A forecast £60bn hit to the UK's finances would still represent a good deal for Brexit, according to former British Chambers of Commerce boss John Longworth.
The Office for Budget Responsibility predicted the Brexit blow in figures published as part of the Autumn Statement, warning the UK would have to borrow £60bn over five years to make up for reduced migration, among other factors.
But Brexiteers have since hit back, arguing the economists are too pessimistic, and now the former BCC director-general has waded in, arguing that even if the OBR's sums are accurate, £60bn remains a price worth paying.
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Writing for City A.M., Longworth argued that £60bn equates to six years of the UK's net contributions to the EU, or six years of the UK aid budget.
“What does it profit a nation to be a little more wealthy and to sell its soul? Our forbears paid many, many times more in treasure and blood not to be ruled by a foreign power or to have a foreign court dictate to us and to have control of our own affairs.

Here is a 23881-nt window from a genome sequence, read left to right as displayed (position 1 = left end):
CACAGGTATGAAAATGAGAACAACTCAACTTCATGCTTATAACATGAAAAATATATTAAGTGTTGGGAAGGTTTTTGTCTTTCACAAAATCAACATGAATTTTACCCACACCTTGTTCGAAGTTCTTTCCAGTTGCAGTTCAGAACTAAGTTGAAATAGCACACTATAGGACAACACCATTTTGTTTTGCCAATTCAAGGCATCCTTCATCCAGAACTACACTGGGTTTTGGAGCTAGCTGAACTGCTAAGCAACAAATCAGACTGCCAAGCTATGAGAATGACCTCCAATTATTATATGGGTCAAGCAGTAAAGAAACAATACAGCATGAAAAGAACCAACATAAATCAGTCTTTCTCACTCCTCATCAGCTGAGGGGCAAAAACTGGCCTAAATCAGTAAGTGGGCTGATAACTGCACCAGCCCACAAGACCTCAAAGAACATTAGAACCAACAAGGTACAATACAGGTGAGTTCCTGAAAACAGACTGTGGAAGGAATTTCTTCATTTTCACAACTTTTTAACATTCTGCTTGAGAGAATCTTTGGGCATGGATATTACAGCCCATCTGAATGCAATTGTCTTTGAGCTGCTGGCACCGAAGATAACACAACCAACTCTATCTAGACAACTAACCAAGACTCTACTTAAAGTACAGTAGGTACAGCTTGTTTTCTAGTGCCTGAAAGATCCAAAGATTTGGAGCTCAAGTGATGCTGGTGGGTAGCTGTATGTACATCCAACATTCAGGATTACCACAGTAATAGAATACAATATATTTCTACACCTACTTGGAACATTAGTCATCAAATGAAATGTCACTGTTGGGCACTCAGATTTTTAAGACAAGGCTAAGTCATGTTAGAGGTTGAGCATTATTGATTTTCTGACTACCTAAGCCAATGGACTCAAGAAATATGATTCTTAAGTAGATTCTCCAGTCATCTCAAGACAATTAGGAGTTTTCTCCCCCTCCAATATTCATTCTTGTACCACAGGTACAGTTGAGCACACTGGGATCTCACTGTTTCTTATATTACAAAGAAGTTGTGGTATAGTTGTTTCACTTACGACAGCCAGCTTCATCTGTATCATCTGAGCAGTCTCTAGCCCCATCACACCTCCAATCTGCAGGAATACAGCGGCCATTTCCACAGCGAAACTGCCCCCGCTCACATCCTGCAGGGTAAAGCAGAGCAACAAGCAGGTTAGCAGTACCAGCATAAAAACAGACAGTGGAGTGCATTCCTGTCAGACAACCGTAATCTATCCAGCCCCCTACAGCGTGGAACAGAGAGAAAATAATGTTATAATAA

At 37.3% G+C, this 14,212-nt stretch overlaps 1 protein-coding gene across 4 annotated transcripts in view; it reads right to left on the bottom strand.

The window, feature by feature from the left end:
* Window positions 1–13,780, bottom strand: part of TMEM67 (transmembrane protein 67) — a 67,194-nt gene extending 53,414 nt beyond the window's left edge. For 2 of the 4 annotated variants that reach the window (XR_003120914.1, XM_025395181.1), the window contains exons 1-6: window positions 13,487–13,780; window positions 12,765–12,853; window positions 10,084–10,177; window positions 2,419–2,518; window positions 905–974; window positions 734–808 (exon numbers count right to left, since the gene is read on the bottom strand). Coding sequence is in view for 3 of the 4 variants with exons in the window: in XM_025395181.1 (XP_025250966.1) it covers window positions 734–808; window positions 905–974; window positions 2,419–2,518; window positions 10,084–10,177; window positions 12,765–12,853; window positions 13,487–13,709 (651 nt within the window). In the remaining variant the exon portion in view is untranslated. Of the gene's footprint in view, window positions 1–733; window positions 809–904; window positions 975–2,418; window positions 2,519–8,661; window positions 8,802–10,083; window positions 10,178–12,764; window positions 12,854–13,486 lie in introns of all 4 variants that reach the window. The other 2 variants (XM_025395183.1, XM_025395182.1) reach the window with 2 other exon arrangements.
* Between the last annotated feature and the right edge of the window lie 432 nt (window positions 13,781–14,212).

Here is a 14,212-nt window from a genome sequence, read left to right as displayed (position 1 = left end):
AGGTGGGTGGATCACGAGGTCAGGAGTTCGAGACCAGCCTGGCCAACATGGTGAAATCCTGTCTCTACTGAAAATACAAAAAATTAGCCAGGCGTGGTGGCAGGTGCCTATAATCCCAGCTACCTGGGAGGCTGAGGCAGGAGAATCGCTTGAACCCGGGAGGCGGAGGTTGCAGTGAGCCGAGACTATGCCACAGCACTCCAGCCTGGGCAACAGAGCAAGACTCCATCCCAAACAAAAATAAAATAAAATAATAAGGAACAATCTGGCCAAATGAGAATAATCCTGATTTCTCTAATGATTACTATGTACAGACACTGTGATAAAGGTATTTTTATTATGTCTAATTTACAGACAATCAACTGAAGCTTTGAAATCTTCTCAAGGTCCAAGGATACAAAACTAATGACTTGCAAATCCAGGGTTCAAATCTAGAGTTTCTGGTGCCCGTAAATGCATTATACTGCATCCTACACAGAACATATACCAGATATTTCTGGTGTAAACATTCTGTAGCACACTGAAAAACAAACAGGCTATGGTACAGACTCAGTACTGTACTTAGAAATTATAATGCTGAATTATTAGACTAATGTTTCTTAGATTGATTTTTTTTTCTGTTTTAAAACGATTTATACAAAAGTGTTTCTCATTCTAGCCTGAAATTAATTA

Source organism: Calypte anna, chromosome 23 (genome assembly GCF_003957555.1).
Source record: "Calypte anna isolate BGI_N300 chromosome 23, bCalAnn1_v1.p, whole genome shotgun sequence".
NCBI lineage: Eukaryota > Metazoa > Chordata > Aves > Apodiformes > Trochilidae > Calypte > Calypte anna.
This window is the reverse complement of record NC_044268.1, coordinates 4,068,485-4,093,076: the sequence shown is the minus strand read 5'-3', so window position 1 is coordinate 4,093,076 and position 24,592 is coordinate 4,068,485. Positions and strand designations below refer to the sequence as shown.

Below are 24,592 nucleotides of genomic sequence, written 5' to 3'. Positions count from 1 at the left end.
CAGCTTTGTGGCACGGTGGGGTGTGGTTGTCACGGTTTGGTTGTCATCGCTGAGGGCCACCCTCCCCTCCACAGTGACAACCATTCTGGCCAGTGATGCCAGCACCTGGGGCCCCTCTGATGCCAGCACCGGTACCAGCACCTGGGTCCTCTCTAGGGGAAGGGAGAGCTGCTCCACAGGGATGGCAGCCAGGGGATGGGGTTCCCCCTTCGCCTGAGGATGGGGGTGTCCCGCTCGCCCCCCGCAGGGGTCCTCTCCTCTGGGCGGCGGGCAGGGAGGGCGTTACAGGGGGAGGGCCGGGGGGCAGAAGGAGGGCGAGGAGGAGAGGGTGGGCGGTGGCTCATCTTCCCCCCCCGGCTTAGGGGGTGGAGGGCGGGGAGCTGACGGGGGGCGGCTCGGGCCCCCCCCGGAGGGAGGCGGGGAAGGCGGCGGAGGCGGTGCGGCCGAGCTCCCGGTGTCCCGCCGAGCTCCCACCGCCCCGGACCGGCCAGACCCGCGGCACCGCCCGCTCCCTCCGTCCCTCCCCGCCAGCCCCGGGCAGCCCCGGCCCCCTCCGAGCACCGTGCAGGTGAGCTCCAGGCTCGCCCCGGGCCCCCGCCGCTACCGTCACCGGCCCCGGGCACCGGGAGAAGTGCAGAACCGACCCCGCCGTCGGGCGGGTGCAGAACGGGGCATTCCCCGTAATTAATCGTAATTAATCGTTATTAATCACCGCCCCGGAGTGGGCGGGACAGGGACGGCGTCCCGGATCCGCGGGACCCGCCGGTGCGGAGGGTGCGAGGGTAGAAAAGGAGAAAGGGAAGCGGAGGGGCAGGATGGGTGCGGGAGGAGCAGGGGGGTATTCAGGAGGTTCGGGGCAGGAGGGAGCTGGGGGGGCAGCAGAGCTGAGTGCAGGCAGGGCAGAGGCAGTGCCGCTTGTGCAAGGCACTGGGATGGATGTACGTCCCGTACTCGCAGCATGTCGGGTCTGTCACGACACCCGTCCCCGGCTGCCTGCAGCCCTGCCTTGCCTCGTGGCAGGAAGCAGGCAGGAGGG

“The price of liberty is incalculable,” he said.
Longworth also paid tribute to chancellor Philip Hammond for shifting away from the approach of his predecessor, branding Hammond “flexible Phil” and praising the Treasury's zeal for infrastructure investment.
“His support for the British Business Bank provision of patient capital for gazelle businesses is a smart move if we want to have an enterprise economy which produces the sector champions of the future, rather than being forced to sell out to foreign multi nationals,” Longworth said.
“If properly followed up, in all the Autumn Statement provides the building blocks for Britain to be the best enterprise economy in the world.”